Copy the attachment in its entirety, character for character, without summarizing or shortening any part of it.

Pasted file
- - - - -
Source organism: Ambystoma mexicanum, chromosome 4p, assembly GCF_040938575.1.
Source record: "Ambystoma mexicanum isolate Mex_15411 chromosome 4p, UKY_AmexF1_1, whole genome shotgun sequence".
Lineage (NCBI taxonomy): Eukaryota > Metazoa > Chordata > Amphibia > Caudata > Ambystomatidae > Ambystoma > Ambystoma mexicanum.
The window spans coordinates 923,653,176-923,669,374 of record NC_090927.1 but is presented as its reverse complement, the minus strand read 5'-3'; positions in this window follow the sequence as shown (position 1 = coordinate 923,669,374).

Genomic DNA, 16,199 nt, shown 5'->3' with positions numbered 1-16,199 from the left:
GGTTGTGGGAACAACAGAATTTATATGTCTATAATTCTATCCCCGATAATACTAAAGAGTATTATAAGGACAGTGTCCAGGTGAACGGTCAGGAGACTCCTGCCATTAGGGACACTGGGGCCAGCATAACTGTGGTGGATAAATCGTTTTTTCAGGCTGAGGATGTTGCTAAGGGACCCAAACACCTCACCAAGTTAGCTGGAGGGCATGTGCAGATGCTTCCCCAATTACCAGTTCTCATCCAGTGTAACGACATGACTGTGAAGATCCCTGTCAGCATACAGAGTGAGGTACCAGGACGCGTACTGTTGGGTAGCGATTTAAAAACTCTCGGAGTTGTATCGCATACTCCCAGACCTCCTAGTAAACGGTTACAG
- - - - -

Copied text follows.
Source organism: Ambystoma mexicanum, chromosome 4p, assembly GCF_040938575.1.
Source record: "Ambystoma mexicanum isolate Mex_15411 chromosome 4p, UKY_AmexF1_1, whole genome shotgun sequence".
Lineage (NCBI taxonomy): Eukaryota > Metazoa > Chordata > Amphibia > Caudata > Ambystomatidae > Ambystoma > Ambystoma mexicanum.
The window spans coordinates 923,653,176-923,669,374 of record NC_090927.1 but is presented as its reverse complement, the minus strand read 5'-3'; positions in this window follow the sequence as shown (position 1 = coordinate 923,669,374).

Genomic DNA, 16,199 nt, shown 5'->3' with positions numbered 1-16,199 from the left:
GGTTGTGGGAACAACAGAATTTATATGTCTATAATTCTATCCCCGATAATACTAAAGAGTATTATAAGGACAGTGTCCAGGTGAACGGTCAGGAGACTCCTGCCATTAGGGACACTGGGGCCAGCATAACTGTGGTGGATAAATCGTTTTTTCAGGCTGAGGATGTTGCTAAGGGACCCAAACACCTCACCAAGTTAGCTGGAGGGCATGTGCAGATGCTTCCCCAATTACCAGTTCTCATCCAGTGTAACGACATGACTGTGAAGATCCCTGTCAGCATACAGAGTGAGGTACCAGGACGCGTACTGTTGGGTAGCGATTTAAAAACTCTCGGAGTTGTATCGCATACTCCCAGACCTCCTAGTAAACGGTTACAG